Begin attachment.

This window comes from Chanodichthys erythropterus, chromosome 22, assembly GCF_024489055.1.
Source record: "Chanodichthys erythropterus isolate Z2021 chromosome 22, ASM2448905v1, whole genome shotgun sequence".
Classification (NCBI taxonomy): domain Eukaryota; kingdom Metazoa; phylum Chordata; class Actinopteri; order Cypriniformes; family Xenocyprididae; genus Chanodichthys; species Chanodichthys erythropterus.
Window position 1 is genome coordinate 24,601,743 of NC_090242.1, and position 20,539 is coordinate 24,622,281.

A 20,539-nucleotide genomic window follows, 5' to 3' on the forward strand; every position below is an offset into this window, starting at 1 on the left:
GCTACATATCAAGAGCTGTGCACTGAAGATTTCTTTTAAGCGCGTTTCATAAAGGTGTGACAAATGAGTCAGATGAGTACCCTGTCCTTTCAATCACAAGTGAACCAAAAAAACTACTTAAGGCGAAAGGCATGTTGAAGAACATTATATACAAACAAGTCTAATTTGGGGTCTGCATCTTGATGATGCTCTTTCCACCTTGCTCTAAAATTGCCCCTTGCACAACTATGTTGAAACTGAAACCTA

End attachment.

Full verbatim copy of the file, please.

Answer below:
This window comes from Chanodichthys erythropterus, chromosome 22, assembly GCF_024489055.1.
Source record: "Chanodichthys erythropterus isolate Z2021 chromosome 22, ASM2448905v1, whole genome shotgun sequence".
Classification (NCBI taxonomy): domain Eukaryota; kingdom Metazoa; phylum Chordata; class Actinopteri; order Cypriniformes; family Xenocyprididae; genus Chanodichthys; species Chanodichthys erythropterus.
Window position 1 is genome coordinate 24,601,743 of NC_090242.1, and position 20,539 is coordinate 24,622,281.

A 20,539-nucleotide genomic window follows, 5' to 3' on the forward strand; every position below is an offset into this window, starting at 1 on the left:
GCTACATATCAAGAGCTGTGCACTGAAGATTTCTTTTAAGCGCGTTTCATAAAGGTGTGACAAATGAGTCAGATGAGTACCCTGTCCTTTCAATCACAAGTGAACCAAAAAAACTACTTAAGGCGAAAGGCATGTTGAAGAACATTATATACAAACAAGTCTAATTTGGGGTCTGCATCTTGATGATGCTCTTTCCACCTTGCTCTAAAATTGCCCCTTGCACAACTATGTTGAAACTGAAACCTA